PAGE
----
posted by soyjoy at 8:53 PM on December 22, 2003

Would anyone here care to elaborate on their nasal irrigation experiences and/or techniques? I spent about an hour reading about it this evening and I have to say it sounds just ... well ... awful. I'm just starting to develop sinus problems related to overly dry sinuses (a side effect of the medication I take to counteract the effects of heavy radon exposure as a child) and this sounds like a way to combat it, if I can bring myself to try it. I'm pretty squeamish....
posted by anastasiav at 12:17 AM on December 23, 2003

Response by poster: Thanks for the advice everybody!

I am definitely looking into the nasal irrigation & a few of the other ideas posted here. I'm trying hard to stay away from medicine of any type unless very necessary, because it doesn't take much to get me bouncing off the walls. For temporary relief, I find that eating something with hot sauce or horseradish works wonders.

Soyjoy - you aren't the first person to suggest that eliminating dairy might help, so I am going to try having a dairy free January to see what the effects are. Thanks!
posted by catfood at 6:02 AM on December 23, 2003

Another vote for nasal irrigation. I use a Neti pot and it's great. You really have to try it to "get" it, since it always sounds gross and/or pointless when someone describes it.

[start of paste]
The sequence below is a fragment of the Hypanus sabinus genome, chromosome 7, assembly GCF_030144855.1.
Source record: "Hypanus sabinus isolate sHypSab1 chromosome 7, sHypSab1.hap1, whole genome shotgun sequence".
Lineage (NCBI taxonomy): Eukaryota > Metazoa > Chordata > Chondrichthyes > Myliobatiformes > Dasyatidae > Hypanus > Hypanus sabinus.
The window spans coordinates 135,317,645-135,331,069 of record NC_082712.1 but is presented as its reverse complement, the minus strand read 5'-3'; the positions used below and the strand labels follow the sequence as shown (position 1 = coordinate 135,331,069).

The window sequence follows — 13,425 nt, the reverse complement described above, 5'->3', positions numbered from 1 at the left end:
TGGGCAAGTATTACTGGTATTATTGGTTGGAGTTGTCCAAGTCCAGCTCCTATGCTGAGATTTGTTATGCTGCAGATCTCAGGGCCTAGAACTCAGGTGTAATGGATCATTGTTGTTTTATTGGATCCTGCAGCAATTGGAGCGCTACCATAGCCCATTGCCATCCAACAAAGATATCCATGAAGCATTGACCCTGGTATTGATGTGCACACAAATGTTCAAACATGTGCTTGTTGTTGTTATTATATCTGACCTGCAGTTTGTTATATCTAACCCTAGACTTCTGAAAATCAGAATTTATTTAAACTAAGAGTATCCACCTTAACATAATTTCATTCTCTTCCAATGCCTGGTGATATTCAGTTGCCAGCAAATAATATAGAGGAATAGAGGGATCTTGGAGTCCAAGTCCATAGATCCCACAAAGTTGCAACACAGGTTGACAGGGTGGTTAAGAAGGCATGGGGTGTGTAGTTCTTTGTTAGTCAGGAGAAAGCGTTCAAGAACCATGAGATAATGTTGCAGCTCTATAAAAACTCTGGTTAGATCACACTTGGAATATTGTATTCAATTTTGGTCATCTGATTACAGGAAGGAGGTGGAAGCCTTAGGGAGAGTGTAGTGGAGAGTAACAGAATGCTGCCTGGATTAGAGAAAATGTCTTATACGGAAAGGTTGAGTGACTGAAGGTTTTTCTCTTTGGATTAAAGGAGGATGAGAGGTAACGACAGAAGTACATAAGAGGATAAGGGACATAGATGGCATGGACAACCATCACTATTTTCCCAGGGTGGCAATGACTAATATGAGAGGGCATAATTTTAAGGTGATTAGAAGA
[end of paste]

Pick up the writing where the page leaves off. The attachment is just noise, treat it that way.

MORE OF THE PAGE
Basically, the pot has a long, straight spout. You fill it with warm saline solution, tilt your head far to one side over the sink, and stick the spout into whichever nostril is on top. The solution makes its way through your sinuses and out the other side, loosening up all the gunk in there. The toughest part of it is keeping your head angled so that the solution doesn't run down the back of your throat.

One thing that will not help is blowing your nose often. It just irritates your sinuses more.
posted by mkultra at 12:02 PM on December 23, 2003

mkultra how does that not hurt? Speaking as one who hates water in his nose, stemming from swimming experiences, I was pleasently surprised with nasel sprays, but pouring a liquid into my nose...and out the other side....?!?
posted by Grod at 1:46 PM on December 23, 2003

The nasal water thing isn't that uncomfortable. The salinity removes the sting. has tips on his site.

I've had a sinus headache all day, so this is a great set of suggestions.
posted by mecran01 at 6:14 PM on December 23, 2003